America’s Oldest Wine Store Caught Selling a Counterfeit $1,000 Bourbon
One giveaway? The bottle usually sells for three times as much.
(UPDATED 5/10 with a statement from Acker Wines)
In a rather disheartening investigation for whiskey lovers, Inside Edition — still a thing — bought a $1,000 bourbon from America’s oldest wine store, only to discover it was counterfeit … which is, sadly, a fairly common occurrence.
According to IE, a salesperson sold a show producer a bottle of Colonel E.H. Taylor Four Grain Bourbon, which is produced at Buffalo Trace Distillery. But this bottle — which is currently $3,300 on Caskers — was missing its lot code and special packaging tube. The forgery was discovered after the show’s investigative team shared the information with Buffalo Trace’s technical director John Medley.
When the store was confronted, a manager told an Inside Edition staffer the bottle was “fine” and refused further comment; a promised follow-up comment via the store’s publicist had also not happened by press time.
As VinePair reminds us, Acker Wines also ran into issues in 2016 after being affiliated with Rudy Kurniawan, who posed as a wine dealer and moved two sizable (and fake) lots of wine through Acker; the incident was later the subject of the 2016 true-crime documentary Sour Grapes.
After publishing last Thursday, Acker Wines sent us the following statement: “
A few months before we were contacted by Inside Edition, we became aware of a possible authentication issue with a select bottling of Colonel E.H. Taylor Four Grain Bourbon that we obtained from a private collector. After an immediate investigation into the authenticity of the bottles, including contacting the parent company of E.H. Taylor, Sazerac, our concerns were not alleviated, and we removed all of the bottles from our shelves and ceased all business with the providing collector. We immediately contacted and refunded all of the customers who had purchased bottles before our recall, save for one buyer who declined to provide his contact information. We now believe this was the bottle behind the Inside Edition story.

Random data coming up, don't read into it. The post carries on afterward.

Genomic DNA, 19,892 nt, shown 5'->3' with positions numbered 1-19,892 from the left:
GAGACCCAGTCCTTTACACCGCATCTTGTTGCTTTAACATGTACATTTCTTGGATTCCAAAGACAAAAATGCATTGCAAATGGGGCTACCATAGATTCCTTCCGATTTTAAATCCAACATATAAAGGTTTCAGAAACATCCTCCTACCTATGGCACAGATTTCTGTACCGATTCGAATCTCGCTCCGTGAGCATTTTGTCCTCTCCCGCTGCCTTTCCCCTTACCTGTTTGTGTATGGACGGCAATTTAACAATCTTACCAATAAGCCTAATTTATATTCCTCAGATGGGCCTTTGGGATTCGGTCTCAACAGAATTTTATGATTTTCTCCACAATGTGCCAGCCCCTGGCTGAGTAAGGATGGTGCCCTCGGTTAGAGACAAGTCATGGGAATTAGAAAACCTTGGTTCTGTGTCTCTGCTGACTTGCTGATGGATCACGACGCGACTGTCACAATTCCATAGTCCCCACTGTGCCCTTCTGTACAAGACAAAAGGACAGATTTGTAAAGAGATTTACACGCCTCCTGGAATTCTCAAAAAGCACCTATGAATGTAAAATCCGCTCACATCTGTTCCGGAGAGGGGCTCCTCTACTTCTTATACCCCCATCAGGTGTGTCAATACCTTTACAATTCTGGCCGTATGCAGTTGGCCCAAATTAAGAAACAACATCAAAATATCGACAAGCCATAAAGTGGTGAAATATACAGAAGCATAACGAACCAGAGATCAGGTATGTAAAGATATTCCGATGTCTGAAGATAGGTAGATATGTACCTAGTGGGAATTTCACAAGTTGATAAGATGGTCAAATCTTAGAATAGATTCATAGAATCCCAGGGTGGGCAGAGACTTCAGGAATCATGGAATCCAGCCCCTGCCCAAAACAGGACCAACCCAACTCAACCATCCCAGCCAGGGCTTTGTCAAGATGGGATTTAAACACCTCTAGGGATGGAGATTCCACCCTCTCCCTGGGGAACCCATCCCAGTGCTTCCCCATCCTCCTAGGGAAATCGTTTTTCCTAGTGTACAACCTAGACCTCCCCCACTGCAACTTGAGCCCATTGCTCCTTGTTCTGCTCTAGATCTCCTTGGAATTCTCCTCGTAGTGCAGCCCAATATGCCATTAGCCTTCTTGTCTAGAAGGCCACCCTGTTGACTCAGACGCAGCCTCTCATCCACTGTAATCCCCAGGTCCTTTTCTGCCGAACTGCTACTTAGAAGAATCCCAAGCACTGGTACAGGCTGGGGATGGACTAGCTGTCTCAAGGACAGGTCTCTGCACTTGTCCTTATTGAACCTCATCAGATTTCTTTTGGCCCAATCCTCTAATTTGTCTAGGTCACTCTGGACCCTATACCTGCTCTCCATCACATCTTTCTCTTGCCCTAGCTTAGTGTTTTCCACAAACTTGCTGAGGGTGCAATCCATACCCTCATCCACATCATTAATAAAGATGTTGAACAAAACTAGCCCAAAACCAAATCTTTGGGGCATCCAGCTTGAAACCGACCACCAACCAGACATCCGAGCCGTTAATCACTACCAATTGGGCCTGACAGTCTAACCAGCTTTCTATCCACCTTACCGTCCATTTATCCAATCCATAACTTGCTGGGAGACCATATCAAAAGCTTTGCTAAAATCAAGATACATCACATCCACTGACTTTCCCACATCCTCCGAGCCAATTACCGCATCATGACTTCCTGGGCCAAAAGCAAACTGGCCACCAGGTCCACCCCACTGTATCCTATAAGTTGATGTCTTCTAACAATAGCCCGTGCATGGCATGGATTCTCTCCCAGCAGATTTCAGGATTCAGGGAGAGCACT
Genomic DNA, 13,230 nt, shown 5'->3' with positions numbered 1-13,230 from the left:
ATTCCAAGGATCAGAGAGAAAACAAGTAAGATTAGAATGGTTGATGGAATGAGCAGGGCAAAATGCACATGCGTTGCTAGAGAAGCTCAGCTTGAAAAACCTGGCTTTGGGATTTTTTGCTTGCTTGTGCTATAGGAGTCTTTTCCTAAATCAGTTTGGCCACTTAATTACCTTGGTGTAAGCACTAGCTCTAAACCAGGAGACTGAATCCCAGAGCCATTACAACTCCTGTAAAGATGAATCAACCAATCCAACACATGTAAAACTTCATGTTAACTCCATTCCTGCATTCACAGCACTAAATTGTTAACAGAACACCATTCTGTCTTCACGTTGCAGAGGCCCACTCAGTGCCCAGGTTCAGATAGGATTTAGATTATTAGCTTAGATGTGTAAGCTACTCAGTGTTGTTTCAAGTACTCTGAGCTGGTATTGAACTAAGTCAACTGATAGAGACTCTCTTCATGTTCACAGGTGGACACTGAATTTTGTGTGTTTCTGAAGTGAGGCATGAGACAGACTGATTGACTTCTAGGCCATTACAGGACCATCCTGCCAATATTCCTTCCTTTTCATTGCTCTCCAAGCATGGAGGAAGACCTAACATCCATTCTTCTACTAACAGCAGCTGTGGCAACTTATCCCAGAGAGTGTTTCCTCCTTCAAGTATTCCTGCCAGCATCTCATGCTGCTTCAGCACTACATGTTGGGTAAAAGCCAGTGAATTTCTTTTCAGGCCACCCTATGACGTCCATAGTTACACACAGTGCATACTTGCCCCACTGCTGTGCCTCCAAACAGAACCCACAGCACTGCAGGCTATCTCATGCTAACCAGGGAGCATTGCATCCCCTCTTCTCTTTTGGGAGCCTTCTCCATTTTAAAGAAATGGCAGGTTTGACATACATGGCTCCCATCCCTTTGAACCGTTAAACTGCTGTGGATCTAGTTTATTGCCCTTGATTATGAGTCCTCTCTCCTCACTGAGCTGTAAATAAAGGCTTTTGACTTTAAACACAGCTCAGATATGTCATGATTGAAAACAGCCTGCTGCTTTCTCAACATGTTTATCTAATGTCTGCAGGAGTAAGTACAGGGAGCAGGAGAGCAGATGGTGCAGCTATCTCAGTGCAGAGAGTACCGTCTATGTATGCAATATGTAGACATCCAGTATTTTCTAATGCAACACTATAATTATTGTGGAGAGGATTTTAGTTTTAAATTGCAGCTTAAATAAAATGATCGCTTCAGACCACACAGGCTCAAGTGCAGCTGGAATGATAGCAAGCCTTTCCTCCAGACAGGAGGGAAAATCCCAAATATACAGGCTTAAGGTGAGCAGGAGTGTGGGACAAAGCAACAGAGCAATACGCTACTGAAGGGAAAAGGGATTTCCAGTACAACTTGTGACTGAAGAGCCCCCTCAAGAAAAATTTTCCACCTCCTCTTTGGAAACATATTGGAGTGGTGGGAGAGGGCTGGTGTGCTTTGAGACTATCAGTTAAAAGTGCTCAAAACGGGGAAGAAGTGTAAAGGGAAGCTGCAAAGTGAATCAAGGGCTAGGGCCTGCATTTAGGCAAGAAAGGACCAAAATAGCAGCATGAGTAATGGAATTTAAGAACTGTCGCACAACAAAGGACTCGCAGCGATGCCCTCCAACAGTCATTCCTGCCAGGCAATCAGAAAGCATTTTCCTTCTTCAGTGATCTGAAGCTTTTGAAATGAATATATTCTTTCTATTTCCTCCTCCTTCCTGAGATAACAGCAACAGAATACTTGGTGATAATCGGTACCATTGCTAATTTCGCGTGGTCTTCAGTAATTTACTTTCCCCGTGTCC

We are committed to delivering the very best in fine and rare wine and spirits to our clients, and the authenticity of our products is paramount. We recently announced the launch of our global spirits division which included hiring US and Asia heads, and have also invested in authentication practices through the retention of multiple, well-respected, independent spirits authenticators.
If you’re worried about this forgery happening to you, take this advice from Whisky Advocate: feel around the tax strip to see if it was recently replaced, check the fill level, use a magnifying glass to check the printing on the bottle for pixelation, double-check with sources online to see if the bottle and the printings match historical records and look closely for obvious mistakes — the bourbon bottle at Acker, for example, had a strip stamp placed on backward.
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